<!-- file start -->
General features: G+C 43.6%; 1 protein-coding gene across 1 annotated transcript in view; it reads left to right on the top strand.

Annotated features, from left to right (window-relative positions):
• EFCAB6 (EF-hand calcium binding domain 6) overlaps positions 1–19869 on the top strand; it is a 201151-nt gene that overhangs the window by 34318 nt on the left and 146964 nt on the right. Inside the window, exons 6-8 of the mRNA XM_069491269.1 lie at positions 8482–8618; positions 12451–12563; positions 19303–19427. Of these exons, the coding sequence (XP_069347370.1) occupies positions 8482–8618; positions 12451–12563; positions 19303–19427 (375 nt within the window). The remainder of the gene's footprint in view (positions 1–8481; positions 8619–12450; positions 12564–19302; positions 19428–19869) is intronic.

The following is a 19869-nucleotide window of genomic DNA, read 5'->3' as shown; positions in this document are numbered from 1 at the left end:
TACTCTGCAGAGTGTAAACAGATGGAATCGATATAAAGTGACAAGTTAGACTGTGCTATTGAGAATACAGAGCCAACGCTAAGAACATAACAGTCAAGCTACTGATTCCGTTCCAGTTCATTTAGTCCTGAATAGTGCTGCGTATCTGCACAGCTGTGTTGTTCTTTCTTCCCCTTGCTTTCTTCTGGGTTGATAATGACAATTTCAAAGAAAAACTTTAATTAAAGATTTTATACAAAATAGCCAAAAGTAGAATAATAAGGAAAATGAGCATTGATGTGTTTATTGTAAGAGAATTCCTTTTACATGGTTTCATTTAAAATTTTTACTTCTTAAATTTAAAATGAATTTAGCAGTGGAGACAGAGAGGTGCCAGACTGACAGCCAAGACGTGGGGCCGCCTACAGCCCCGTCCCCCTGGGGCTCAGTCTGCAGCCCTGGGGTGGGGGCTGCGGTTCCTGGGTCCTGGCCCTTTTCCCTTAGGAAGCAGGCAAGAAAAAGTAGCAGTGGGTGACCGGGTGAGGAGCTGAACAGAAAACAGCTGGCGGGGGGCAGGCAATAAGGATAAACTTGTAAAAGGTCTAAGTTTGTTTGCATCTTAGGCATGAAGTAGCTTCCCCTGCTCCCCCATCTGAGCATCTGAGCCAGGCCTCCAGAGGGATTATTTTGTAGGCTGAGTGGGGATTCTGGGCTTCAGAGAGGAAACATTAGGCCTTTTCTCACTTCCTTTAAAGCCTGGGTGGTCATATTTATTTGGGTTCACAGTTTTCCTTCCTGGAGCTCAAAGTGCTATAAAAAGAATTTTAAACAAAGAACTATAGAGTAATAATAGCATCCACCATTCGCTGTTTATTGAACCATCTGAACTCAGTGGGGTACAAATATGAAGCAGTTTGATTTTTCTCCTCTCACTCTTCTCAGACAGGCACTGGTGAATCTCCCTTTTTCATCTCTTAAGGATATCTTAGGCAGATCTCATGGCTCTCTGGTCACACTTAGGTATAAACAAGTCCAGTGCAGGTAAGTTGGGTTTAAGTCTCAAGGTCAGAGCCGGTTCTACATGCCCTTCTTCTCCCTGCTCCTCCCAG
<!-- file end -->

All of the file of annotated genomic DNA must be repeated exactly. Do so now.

General features: G+C 43.6%; 1 protein-coding gene across 1 annotated transcript in view; it reads left to right on the top strand.

Annotated features, from left to right (window-relative positions):
• EFCAB6 (EF-hand calcium binding domain 6) overlaps positions 1–19869 on the top strand; it is a 201151-nt gene that overhangs the window by 34318 nt on the left and 146964 nt on the right. Inside the window, exons 6-8 of the mRNA XM_069491269.1 lie at positions 8482–8618; positions 12451–12563; positions 19303–19427. Of these exons, the coding sequence (XP_069347370.1) occupies positions 8482–8618; positions 12451–12563; positions 19303–19427 (375 nt within the window). The remainder of the gene's footprint in view (positions 1–8481; positions 8619–12450; positions 12564–19302; positions 19428–19869) is intronic.

The following is a 19869-nucleotide window of genomic DNA, read 5'->3' as shown; positions in this document are numbered from 1 at the left end:
TACTCTGCAGAGTGTAAACAGATGGAATCGATATAAAGTGACAAGTTAGACTGTGCTATTGAGAATACAGAGCCAACGCTAAGAACATAACAGTCAAGCTACTGATTCCGTTCCAGTTCATTTAGTCCTGAATAGTGCTGCGTATCTGCACAGCTGTGTTGTTCTTTCTTCCCCTTGCTTTCTTCTGGGTTGATAATGACAATTTCAAAGAAAAACTTTAATTAAAGATTTTATACAAAATAGCCAAAAGTAGAATAATAAGGAAAATGAGCATTGATGTGTTTATTGTAAGAGAATTCCTTTTACATGGTTTCATTTAAAATTTTTACTTCTTAAATTTAAAATGAATTTAGCAGTGGAGACAGAGAGGTGCCAGACTGACAGCCAAGACGTGGGGCCGCCTACAGCCCCGTCCCCCTGGGGCTCAGTCTGCAGCCCTGGGGTGGGGGCTGCGGTTCCTGGGTCCTGGCCCTTTTCCCTTAGGAAGCAGGCAAGAAAAAGTAGCAGTGGGTGACCGGGTGAGGAGCTGAACAGAAAACAGCTGGCGGGGGGCAGGCAATAAGGATAAACTTGTAAAAGGTCTAAGTTTGTTTGCATCTTAGGCATGAAGTAGCTTCCCCTGCTCCCCCATCTGAGCATCTGAGCCAGGCCTCCAGAGGGATTATTTTGTAGGCTGAGTGGGGATTCTGGGCTTCAGAGAGGAAACATTAGGCCTTTTCTCACTTCCTTTAAAGCCTGGGTGGTCATATTTATTTGGGTTCACAGTTTTCCTTCCTGGAGCTCAAAGTGCTATAAAAAGAATTTTAAACAAAGAACTATAGAGTAATAATAGCATCCACCATTCGCTGTTTATTGAACCATCTGAACTCAGTGGGGTACAAATATGAAGCAGTTTGATTTTTCTCCTCTCACTCTTCTCAGACAGGCACTGGTGAATCTCCCTTTTTCATCTCTTAAGGATATCTTAGGCAGATCTCATGGCTCTCTGGTCACACTTAGGTATAAACAAGTCCAGTGCAGGTAAGTTGGGTTTAAGTCTCAAGGTCAGAGCCGGTTCTACATGCCCTTCTTCTCCCTGCTCCTCCCAG